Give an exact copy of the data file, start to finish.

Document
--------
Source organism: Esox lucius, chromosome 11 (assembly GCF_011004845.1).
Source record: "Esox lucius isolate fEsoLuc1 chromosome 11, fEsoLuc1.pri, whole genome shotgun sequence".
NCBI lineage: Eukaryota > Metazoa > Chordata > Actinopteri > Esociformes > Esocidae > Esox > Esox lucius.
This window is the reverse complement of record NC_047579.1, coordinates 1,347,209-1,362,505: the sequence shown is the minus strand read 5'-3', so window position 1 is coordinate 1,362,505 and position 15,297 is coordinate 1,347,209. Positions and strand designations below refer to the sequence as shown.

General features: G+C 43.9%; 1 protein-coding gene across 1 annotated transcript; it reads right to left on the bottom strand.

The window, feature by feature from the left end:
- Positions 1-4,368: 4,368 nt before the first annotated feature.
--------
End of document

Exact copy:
Source organism: Esox lucius, chromosome 11 (assembly GCF_011004845.1).
Source record: "Esox lucius isolate fEsoLuc1 chromosome 11, fEsoLuc1.pri, whole genome shotgun sequence".
NCBI lineage: Eukaryota > Metazoa > Chordata > Actinopteri > Esociformes > Esocidae > Esox > Esox lucius.
This window is the reverse complement of record NC_047579.1, coordinates 1,347,209-1,362,505: the sequence shown is the minus strand read 5'-3', so window position 1 is coordinate 1,362,505 and position 15,297 is coordinate 1,347,209. Positions and strand designations below refer to the sequence as shown.

General features: G+C 43.9%; 1 protein-coding gene across 1 annotated transcript; it reads right to left on the bottom strand.

The window, feature by feature from the left end:
- Positions 1-4,368: 4,368 nt before the first annotated feature.